Dealing with all of this and recognising that all the pressures the college faces as an institution are replicated in the daily lives of our staff and parents, and making sure we do the best we can for them is vitally important.
At Fettes, we are very fortunate that all the hard work of our staff sees us practically full as a school. Whilst this is gratifying it also means we cannot offset costs by welcoming in many more students.
One of our opportunities at Fettes is our long-term development plan for the future. Whilst not public yet our still relatively new Head has some exciting plans on the horizon and the Governors are doing all we can to make sure all the resources are in place to allow them to come to fruition.
What was your career journey like? Has your career path helped you in the role of Governor?
Possibly somewhat unusual for a Governor, my career saw me spend thirty four years in the Fire Service, always in an operational role, before being elected to City of Edinburgh Council in 2012.
During my period in the Fire Service, I became a Scottish National Official in the Fire Brigades Union and perhaps this sees me turn from poacher to gamekeeper in my Governor role of staff liaison. It certainly gave me a hands-on approach and I would like to think a knowledgeable view on employee relations and Health & Safety amongst other things.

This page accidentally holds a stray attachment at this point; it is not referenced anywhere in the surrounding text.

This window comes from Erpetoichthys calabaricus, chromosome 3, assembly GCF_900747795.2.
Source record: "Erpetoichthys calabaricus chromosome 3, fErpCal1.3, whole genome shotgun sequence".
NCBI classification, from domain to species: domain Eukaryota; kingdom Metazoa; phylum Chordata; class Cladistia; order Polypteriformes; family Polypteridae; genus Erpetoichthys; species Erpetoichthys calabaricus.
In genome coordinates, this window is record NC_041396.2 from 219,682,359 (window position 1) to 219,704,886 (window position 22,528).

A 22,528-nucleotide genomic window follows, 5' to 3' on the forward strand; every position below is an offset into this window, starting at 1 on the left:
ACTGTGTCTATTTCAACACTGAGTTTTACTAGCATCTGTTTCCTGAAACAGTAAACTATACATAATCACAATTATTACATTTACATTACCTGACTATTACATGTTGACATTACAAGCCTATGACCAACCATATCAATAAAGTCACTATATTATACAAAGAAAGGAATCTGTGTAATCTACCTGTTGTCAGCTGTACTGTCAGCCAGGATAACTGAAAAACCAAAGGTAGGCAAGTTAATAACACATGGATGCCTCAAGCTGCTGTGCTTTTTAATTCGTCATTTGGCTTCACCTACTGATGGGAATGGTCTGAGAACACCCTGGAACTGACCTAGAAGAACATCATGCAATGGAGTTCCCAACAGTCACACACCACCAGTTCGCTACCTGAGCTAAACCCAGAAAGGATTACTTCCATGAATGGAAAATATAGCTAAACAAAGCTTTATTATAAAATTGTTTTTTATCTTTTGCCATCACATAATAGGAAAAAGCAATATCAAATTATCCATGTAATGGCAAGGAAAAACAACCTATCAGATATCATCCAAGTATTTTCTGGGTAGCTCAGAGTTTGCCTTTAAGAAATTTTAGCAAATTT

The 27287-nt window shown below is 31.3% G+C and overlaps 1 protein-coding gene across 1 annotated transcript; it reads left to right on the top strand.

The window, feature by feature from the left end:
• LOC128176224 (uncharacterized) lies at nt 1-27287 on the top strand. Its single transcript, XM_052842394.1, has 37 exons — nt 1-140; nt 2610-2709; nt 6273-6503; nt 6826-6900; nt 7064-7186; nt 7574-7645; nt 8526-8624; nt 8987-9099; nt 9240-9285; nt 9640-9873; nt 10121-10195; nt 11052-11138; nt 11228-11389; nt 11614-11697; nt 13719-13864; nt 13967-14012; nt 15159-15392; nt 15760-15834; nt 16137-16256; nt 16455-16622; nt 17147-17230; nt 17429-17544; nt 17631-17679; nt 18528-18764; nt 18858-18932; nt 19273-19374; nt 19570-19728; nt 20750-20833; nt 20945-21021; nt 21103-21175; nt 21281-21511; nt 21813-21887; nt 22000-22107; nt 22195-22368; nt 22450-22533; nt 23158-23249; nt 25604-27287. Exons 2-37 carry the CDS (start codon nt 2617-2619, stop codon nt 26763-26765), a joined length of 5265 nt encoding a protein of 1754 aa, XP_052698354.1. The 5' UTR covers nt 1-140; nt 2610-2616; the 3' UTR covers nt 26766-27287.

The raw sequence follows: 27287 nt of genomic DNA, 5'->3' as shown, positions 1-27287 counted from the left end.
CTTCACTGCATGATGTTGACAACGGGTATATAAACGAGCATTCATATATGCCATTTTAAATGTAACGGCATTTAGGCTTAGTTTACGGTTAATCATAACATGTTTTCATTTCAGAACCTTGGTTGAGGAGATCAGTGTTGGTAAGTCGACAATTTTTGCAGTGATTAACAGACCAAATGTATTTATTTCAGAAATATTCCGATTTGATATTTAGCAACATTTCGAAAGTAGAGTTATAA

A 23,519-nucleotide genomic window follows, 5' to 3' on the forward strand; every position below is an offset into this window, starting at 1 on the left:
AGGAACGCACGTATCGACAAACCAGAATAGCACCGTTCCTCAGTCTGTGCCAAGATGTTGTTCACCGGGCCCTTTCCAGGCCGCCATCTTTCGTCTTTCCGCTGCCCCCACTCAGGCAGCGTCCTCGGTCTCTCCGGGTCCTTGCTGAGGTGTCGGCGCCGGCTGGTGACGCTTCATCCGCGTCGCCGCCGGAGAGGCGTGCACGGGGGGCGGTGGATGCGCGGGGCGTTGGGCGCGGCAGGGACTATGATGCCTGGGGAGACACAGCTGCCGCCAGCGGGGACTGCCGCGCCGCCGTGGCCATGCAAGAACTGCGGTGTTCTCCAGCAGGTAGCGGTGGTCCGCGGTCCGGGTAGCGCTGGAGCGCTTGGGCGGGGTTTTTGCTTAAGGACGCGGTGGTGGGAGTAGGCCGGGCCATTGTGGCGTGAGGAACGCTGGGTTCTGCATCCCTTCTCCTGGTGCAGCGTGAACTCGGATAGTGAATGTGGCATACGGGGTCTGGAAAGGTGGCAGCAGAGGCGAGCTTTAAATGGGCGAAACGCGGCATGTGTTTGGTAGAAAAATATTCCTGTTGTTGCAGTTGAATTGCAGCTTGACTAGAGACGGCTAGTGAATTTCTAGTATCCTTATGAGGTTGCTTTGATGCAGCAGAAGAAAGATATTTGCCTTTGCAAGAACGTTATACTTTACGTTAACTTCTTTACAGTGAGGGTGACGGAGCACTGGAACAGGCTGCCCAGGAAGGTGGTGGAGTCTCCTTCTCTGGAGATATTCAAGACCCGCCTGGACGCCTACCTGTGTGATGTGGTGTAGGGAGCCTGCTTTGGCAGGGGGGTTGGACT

My time with the Council gave me the opportunity join the Board, as a member of the Education Authority, and with Fettes being in the Ward I was elected to represent I was delighted to put myself forward and be accepted on to the Board.
During my time as Councillor, I had the pleasure of serving as Economy Convenor for the City amongst a plethora of other responsibilities and this also gave me an insight into how important the independent schools sector is in Edinburgh, with circa 1 in 4 pupils attending independent schools.
What would you say to someone considering becoming a governor at an independent school?
Find time to do it. Take time to educate yourself about what the demands are but embrace them and play as full a part as you can manage. My knowledge of the independent sector was far from huge when I put myself forward as a Governor candidate, but there is lots of information online that can help prepare you, and I’m sure most Boards will do all they can to welcome you into the fold.
It is also very worthwhile signing up for courses that are available for Governors on varying aspects of their roles. There will be a lot to learn but the rewards of seeing the organisation, and most importantly the students, flourish make it extremely worthwhile.
What are some of the benefits of being a Governor at an independent school?
For me, the biggest benefit is simply working with people from many different walks of life, who like myself are prepared to give their time, knowledge and energy to see the College remain a fantastic place to send young people for their education.
My contact with staff and Governors is always worthwhile and enlightening, the challenges can be many but with the right team and leadership contributing to the school's continuing success is a pleasure in itself.
Many thanks to Gavin Barrie, Governor at Fettes College for his contribution to this blog.